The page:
If you have been arrested for a DUI involving alcohol, the police officer may have asked you to submit to a breath test. One question my clients often ask me is “Should I have submitted to a breath test?”. This article will discuss the ins and outs of breath testing in Washington State, as well as provide you insight on how an experienced DUI attorney can help you in your case.
What Is a Breath Test?
Breath testing machines, also known as BAC machines, were designed to measure the amount of alcohol in someone’s system. The machines work by analyzing the amount of alcohol blown from the lungs into a tube attached to the BAC device. Washington State has set a “per se” limit of .08 for driving under the influence charges. For most people, even just a couple of drinks is enough to surpass that .08 threshold limit. This means that even if you do not feel buzzed and you feel fine to drive, you could still be found guilty of a DUI in court if your BAC is above the legal limit.
What Happens If You Refuse a Roadside Breath Test?
In Washington, there are typically two occasions that the officer will ask you to submit to a breath test – once on the side of the road and once again at the police station if you have been arrested for a DUI. If you refuse a breath test on the side of the road, there is no penalty for refusing to submit to the officer’s request or demand that you give a breath sample. Let’s illustrate this with a scenario.
Let’s say you have been pulled over for speeding and the officer suspects that you are under the influence of alcohol. He will likely ask you to submit to some tests to assess whether or not you are impaired. Roadside breath testing is 100% voluntary. You have no obligation to submit to this test. You are not required to help the police officer in collecting potentially incriminating evidence against you.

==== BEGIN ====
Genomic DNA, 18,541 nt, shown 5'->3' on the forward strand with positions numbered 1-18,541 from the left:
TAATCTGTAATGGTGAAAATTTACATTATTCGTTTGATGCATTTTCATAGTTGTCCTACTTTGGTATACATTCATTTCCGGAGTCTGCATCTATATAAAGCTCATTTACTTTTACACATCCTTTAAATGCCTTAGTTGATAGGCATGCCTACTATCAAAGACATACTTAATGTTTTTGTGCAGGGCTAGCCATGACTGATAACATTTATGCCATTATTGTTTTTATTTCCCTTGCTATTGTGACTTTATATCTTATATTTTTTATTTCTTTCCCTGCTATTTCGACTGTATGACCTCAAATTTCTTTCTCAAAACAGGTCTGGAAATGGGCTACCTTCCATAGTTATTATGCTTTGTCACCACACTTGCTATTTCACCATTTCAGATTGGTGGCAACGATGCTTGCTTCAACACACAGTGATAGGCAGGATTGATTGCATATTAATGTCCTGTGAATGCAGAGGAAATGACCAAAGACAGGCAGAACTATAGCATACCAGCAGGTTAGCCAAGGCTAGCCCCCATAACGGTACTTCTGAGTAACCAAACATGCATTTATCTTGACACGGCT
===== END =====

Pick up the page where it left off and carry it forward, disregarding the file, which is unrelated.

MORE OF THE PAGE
In many situations, officers do not have firm evidence that you are intoxicated. They are simply hoping that you will provide more evidence against yourself. I always tell clients that they are under no obligation to assist the officer in building a case against themselves. In fact, an officer is required to tell the driver that the roadside breath test is completely voluntary.
If you refuse a roadside breath test, the officer has to make a decision. He must decide whether he has enough information to arrest you for a DUI or whether he should let you go. The officer’s decision to arrest you is based strictly on the evidence available to him. If less evidence is provided to him, then that means there is less evidence that he can use to support his decision to arrest. Oftentimes, it is best to refuse the roadside breath test altogether. If the officer nevertheless arrests you for a DUI (perhaps there is other evidence – bloodshot watery eyes, slurred speech, odor of alcohol, etc), then he will likely take you to the police station for another breath test.
What Happens If You Refuse a Breath Test at the Police Station?
If you are at the police station, then the officer has likely placed you under arrest for a DUI. Should you submit to or refuse a breath test? At this point, some very important considerations come into play. Before asking you to submit to a breath test at the police station, an officer is required by law to read your Implied Consent Warnings, also known as ICWs. What are these?
Washington state law holds that every driver, as a condition of being granted a driver’s license, is implicitly deemed to have given his or her consent to submit to a breath test when asked by a police officer. This means that Washington expects you to submit to a breath test if an officer asks you. Remember, this only applies to breath tests at the station – not roadside breath tests.